Reform was the buzzword at the Western Australian Chamber of Minerals and Energy 113th annual general meeting and business lunch in Perth yesterday, with delegates discussing the need for a “new era of reform” in order for the WA resource sector to continue to prosper into the future.
With both the state and federal budgets due to be delivered over the next fortnight, the sector is calling for governments to repeal regulatory burden and imposed costs to boost economic growth.
The lunch’s keynote speaker, Mundine – who is managing director of NynggaBlack as well as chair of the Prime Minister’s Indigenous Advisory Council – didn’t stray far from the afternoon’s theme.
In a wide ranging speech that covered numerous political hot potatoes, Mundine called for reform across the board, including through the demolition of the mining and climate taxes, the creation of a tighter approvals process to prevent increasing protest action and the end to duplication between state and federal regulatory frameworks.
But most significantly and passionately, Mundine spoke on the need for reform for indigenous communities.
“In the next era of reform we must not leave indigenous communities behind,” he said.
“In fact it is essential that we don’t if we want to realise Australia’s full potential.
“Indigenous people are the most overregulated and over-governed people in Australia.”
Discussing native title, Mundine explained the complexities and inefficiencies of the system and outlined his vision for a simpler future.
“The current system is letting down indigenous communities and the organisations that want to do business with them,” Mundine explained.
“I believe there should be one government body representing each indigenous nation on matters that are uniquely relevant to that nation, such as the use of traditional lands, native title rights, the use of community assets, culture, heritage and language.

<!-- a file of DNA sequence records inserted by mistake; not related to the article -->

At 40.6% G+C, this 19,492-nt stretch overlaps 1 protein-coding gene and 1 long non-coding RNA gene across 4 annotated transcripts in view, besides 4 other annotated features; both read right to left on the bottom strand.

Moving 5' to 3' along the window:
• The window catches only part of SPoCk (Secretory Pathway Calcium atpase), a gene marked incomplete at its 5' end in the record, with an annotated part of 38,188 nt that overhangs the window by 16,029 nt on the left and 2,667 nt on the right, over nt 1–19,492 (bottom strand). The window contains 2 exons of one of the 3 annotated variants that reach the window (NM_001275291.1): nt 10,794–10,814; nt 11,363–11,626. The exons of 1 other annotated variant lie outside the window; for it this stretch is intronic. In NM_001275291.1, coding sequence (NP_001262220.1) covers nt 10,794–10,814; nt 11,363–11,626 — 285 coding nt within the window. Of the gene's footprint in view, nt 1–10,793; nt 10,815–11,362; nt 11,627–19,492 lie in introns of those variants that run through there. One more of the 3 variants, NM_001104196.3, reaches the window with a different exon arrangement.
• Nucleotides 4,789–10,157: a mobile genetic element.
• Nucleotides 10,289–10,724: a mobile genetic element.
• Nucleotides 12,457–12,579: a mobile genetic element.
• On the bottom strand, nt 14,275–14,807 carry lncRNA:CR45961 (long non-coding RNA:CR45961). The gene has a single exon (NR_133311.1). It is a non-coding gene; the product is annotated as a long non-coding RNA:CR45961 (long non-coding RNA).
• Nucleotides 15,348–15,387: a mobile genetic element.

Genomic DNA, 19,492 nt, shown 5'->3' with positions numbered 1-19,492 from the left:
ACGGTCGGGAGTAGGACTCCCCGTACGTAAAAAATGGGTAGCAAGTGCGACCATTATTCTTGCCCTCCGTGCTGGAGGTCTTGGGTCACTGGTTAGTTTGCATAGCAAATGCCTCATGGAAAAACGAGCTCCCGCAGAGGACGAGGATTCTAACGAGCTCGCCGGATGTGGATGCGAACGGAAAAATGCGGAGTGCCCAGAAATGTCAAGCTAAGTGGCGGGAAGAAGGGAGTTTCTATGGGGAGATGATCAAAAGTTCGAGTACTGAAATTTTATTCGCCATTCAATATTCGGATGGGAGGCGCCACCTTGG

“This system would provide clarity or certainty for the people who want to invest or do business in an area.”
Mundine said indigenous communities and culture would not survive without a sustainable and real economy to support them, acknowledging the considerable improvements the mining industry had made to become the nation’s largest champions of indigenous employment.
“It is vital both for indigenous people and for the nation as a whole that these lands and rights are managed in a way that makes it easier for people to do business and enables us to tap into the unlocked potential of our vast geography,” he said.
“Like all other reforms this will take courage. Courage by politicians, courage by indigenous leaders and courage by industries such as mining and energy.
“Mining and big business have the ear of government.
“They have opportunities to spread that message across Australia and talk about the stories that can be achieved.”